If you were to put out a movie right now in which a black female character behaved passively, or in which she was in a self-esteem crisis that left her confused and which didn’t suddenly transcend into self-realization, you’d be regarded as a racist and sexist. People would criticize your work on the ground that it’s an inaccurate depiction of black women. You’d protest, in vain, that you did not write the character to be a representative of all black women, or “the typical black woman,” but rather a completely particular human being. In vain, that it’s be impossible to create a character that represented all black women. In vain, that every black women is in fact a particular human being. In vain, that what the critics want would make your art an idiotic allegory.
And in fact, what the critics demand is not an accurate representation of millions of people as one person, even supposing that such a thing were possible. What they demand is an inaccurate representation, a picture that is “aspirational,” in which each black woman depicted is all black women and all black women are beautiful and strong and overcome whatever hardships and barriers they face. Then maybe when all the black girls see it, they will become more like that.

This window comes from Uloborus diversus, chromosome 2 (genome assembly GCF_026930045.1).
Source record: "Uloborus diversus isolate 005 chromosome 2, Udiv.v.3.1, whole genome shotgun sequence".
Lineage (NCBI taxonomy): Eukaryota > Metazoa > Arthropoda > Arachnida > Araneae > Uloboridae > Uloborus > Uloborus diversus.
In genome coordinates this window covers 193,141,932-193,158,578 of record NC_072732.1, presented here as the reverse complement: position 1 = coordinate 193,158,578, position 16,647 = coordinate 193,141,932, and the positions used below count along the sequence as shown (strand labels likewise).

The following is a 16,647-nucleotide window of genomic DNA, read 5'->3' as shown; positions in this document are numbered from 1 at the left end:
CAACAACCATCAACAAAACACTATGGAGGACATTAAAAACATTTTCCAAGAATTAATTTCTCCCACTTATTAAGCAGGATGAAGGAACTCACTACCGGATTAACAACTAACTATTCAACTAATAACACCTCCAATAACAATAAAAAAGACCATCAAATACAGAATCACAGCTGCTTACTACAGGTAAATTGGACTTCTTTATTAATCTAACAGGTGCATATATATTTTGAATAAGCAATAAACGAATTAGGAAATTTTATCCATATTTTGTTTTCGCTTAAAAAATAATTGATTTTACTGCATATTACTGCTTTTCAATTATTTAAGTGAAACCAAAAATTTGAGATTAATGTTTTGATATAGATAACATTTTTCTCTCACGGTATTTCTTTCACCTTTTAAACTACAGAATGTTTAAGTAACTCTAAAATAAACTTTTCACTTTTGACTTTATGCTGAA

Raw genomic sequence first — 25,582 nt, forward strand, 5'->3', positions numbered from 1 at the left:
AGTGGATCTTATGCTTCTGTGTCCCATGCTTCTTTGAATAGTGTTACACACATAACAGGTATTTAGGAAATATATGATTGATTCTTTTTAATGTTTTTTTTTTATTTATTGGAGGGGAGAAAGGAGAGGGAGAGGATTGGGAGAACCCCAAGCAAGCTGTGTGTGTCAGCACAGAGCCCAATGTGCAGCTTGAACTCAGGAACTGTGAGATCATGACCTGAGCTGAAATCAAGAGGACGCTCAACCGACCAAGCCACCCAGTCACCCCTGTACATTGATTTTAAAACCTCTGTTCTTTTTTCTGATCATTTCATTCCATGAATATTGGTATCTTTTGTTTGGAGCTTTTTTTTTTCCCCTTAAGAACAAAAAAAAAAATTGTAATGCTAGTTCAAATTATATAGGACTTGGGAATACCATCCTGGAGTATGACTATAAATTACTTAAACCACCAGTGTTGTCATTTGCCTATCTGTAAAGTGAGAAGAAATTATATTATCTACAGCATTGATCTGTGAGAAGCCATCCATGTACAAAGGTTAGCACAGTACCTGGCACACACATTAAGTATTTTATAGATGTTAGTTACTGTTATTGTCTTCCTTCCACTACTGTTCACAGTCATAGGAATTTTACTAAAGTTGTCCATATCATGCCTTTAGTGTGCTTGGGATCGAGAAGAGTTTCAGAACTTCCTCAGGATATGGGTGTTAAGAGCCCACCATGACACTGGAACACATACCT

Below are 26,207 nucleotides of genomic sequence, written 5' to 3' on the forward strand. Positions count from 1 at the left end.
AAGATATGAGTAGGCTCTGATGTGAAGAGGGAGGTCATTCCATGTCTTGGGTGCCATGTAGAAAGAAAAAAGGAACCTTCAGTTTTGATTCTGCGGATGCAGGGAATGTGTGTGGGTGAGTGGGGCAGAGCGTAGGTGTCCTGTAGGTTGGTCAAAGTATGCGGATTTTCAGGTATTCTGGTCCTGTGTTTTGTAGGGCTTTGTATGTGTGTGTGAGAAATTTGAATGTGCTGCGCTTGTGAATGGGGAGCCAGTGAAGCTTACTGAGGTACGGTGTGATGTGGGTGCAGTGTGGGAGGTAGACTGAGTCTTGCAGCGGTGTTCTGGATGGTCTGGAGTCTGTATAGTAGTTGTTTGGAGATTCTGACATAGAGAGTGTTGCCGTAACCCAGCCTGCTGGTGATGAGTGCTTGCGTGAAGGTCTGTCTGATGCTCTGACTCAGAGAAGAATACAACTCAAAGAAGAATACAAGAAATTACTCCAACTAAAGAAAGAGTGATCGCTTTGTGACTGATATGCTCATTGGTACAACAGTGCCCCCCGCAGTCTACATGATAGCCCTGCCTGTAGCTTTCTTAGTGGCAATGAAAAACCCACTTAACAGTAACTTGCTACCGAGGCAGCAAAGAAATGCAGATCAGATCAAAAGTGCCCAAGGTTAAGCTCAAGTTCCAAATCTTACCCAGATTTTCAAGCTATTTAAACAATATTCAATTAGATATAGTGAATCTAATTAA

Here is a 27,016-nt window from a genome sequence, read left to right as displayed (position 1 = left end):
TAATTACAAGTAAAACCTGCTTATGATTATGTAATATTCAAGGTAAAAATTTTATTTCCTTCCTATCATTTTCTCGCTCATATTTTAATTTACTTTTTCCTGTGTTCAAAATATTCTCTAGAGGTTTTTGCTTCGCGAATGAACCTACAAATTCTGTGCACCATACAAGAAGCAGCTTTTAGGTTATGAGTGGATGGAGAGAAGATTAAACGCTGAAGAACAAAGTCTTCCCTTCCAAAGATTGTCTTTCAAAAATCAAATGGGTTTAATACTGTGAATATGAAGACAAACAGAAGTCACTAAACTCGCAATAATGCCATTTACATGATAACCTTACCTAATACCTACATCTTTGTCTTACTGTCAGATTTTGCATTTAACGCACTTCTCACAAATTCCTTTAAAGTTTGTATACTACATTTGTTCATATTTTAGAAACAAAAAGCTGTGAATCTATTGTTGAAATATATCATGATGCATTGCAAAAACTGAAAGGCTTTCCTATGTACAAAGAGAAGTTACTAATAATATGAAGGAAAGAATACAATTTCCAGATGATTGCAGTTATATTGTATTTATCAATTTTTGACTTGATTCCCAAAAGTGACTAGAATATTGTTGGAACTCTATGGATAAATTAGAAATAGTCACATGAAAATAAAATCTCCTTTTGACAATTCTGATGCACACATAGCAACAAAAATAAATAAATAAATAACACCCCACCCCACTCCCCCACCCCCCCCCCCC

So in the end, every character has to be an inaccurate and tendentious and impossible representation of millions of people, whether it’s all black women jammed into a single strong and beautiful body or all Trump supporters jammed into the body of Roseanne. You certainly will kill entertainment this way, making it all into an ideological falsification of reality. And if you think that proceeding in this utterly disingenuous and incoherent manner way will make black girls stronger or Trump supporters more ashamed, I demand that you show me the fucking evidence.
By Crispin Sartwell and published in Splice Today and can be found here.